I like it! It's a button-less proximity widget, so I generally have to be sitting on the bike (or very damn close) to test it. But I do believe I can come up with a stop sign or something to test with.
Ah, does the widget use a battery?
Otherwise it's probably RFID like most car keys these days so you may not have much luck with the bike alarm, you may have to try the garage remote instead.
You could also try shielding the transmitter instead of the receiver, may have more luck and may be a little easier ... kind of depends whether the transmit signal is being lost because of the other signal or the receiver's frontend is being overwhelmed.EDIT:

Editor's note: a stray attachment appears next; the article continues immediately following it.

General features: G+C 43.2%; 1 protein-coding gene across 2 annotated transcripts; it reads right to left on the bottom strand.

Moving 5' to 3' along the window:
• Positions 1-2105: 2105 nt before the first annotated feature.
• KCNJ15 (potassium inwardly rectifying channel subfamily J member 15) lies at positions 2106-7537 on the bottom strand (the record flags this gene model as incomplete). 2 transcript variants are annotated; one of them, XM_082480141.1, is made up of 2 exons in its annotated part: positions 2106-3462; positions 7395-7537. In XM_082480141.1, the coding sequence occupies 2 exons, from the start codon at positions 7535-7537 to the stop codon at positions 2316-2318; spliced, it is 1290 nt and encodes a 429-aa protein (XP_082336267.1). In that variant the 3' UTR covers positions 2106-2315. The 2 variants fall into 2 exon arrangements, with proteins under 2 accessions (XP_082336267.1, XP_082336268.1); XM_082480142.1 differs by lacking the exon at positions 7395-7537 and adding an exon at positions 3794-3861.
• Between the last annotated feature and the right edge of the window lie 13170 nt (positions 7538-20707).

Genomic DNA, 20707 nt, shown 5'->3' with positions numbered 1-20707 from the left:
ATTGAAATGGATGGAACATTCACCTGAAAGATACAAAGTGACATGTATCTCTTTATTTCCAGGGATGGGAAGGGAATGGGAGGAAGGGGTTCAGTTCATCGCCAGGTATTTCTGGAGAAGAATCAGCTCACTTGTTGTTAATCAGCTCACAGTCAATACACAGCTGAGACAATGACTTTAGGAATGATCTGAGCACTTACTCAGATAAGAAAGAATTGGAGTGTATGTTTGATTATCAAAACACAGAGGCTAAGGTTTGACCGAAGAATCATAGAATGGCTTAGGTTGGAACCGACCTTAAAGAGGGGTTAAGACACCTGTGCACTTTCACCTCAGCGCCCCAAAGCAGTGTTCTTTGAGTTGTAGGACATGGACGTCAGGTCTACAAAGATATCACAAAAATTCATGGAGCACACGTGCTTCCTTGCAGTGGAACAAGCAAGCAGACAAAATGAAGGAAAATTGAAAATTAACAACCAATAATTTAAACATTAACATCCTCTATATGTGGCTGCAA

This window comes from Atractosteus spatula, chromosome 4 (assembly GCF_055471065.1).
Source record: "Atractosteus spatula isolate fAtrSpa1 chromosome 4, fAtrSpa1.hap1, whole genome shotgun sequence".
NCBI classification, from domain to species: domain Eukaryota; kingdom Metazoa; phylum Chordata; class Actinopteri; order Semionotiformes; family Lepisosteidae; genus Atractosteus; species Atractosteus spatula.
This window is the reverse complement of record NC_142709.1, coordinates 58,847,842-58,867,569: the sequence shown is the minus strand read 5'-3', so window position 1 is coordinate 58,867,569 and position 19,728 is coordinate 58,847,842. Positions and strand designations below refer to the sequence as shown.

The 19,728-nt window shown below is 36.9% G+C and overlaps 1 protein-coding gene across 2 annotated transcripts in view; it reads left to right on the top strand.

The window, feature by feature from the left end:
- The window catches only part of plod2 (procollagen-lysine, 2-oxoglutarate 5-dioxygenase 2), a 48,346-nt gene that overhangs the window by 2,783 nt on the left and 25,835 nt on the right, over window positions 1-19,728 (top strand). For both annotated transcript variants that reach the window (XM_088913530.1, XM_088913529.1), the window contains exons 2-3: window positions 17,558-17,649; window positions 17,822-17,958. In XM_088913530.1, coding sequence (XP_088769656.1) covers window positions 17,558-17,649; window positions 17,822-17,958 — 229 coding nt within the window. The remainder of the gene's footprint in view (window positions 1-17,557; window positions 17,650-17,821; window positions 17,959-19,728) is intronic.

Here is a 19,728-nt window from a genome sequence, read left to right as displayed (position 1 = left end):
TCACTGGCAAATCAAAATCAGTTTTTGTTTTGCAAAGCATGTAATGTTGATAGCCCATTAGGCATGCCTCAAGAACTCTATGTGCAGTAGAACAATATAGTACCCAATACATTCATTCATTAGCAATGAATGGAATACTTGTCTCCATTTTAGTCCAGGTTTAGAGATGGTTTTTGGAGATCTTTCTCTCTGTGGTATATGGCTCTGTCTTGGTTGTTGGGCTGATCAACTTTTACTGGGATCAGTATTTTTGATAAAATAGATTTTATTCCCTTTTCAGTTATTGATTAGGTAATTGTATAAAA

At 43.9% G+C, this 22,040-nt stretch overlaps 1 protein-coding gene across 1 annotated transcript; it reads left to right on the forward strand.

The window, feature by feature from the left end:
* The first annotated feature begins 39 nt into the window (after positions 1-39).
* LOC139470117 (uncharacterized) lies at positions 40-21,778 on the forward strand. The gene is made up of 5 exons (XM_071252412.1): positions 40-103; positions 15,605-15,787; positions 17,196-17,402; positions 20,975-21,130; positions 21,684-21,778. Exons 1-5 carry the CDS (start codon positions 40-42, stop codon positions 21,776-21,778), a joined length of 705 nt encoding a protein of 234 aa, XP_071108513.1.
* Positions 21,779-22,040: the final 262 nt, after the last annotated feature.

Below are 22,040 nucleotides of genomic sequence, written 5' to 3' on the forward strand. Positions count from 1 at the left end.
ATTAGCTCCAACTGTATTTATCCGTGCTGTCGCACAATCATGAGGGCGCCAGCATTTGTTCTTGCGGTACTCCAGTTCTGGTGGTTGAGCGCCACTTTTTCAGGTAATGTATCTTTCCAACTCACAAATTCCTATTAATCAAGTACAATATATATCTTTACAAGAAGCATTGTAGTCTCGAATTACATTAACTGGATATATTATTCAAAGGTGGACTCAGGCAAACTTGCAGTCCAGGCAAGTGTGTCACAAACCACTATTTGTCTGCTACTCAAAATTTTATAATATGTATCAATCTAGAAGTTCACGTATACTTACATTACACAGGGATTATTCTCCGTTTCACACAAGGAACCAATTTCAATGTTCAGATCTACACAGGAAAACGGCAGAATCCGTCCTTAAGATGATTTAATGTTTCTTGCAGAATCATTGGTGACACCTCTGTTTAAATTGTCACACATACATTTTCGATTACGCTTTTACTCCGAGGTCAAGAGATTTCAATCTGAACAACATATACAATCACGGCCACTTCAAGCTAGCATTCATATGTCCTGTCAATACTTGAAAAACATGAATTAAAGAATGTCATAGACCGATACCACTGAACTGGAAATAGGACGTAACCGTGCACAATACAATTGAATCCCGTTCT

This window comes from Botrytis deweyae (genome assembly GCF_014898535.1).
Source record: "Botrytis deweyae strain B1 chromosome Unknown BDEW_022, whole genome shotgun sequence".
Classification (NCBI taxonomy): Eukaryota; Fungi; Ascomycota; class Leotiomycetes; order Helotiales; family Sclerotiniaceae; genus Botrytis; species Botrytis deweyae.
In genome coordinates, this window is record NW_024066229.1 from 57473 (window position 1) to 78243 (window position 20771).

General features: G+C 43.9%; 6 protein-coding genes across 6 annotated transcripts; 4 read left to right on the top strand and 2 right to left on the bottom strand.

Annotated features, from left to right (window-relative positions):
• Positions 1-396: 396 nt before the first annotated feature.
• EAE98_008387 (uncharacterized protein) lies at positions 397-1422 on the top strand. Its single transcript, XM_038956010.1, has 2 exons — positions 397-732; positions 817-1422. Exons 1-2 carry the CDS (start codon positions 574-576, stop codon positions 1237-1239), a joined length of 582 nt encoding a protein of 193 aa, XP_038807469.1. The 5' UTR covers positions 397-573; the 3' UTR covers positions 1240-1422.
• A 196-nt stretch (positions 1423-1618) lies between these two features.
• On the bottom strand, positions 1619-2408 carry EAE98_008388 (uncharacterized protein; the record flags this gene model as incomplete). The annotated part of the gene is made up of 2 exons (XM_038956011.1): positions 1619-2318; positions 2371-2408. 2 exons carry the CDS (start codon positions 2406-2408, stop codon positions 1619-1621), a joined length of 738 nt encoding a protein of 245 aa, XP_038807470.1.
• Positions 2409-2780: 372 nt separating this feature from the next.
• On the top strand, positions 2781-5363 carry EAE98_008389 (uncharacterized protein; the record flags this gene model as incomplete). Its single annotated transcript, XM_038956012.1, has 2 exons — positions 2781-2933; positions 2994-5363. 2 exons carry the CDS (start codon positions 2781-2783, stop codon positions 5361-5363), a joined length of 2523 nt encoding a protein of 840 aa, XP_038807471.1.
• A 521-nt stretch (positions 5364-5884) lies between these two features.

Actually, if your bike widget is RFID that could be a completely different set of frequencies, ie. RFID can be:
•LF : 125 kHz - 134,2 kHz : low frequencies,
•HF : 13.56 MHz : high frequencies,
•UHF : 860 MHz - 960 MHz : ultra high frequencies,
•SHF : 2.45 GHz : super high frequencies
And your garage remote might be 315MHz or 433MHz.
Sounds like something affecting a really wide range, your best bet might be finding a friendly radio amatuer to help. Or possibly the local TV antenna/satellite installer, (with the right gear), might be willing to offer assistance for a beer or two.